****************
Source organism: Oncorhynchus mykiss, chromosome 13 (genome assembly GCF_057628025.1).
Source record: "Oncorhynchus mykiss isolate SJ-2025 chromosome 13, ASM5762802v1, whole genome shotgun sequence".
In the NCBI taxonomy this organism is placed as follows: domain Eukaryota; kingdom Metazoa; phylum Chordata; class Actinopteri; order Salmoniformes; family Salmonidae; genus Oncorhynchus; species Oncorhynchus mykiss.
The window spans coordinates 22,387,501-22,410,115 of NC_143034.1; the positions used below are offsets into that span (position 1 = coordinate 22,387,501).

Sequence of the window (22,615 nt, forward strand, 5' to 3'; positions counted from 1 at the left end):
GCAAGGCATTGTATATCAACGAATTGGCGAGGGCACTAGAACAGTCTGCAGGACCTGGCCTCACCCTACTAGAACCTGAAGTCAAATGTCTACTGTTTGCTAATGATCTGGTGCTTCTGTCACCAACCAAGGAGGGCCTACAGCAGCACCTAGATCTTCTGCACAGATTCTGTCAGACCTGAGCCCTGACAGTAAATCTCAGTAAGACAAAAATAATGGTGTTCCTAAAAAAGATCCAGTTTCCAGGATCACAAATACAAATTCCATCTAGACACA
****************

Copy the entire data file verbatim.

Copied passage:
Source organism: Oncorhynchus mykiss, chromosome 13 (genome assembly GCF_057628025.1).
Source record: "Oncorhynchus mykiss isolate SJ-2025 chromosome 13, ASM5762802v1, whole genome shotgun sequence".
In the NCBI taxonomy this organism is placed as follows: domain Eukaryota; kingdom Metazoa; phylum Chordata; class Actinopteri; order Salmoniformes; family Salmonidae; genus Oncorhynchus; species Oncorhynchus mykiss.
The window spans coordinates 22,387,501-22,410,115 of NC_143034.1; the positions used below are offsets into that span (position 1 = coordinate 22,387,501).

Sequence of the window (22,615 nt, forward strand, 5' to 3'; positions counted from 1 at the left end):
GCAAGGCATTGTATATCAACGAATTGGCGAGGGCACTAGAACAGTCTGCAGGACCTGGCCTCACCCTACTAGAACCTGAAGTCAAATGTCTACTGTTTGCTAATGATCTGGTGCTTCTGTCACCAACCAAGGAGGGCCTACAGCAGCACCTAGATCTTCTGCACAGATTCTGTCAGACCTGAGCCCTGACAGTAAATCTCAGTAAGACAAAAATAATGGTGTTCCTAAAAAAGATCCAGTTTCCAGGATCACAAATACAAATTCCATCTAGACACA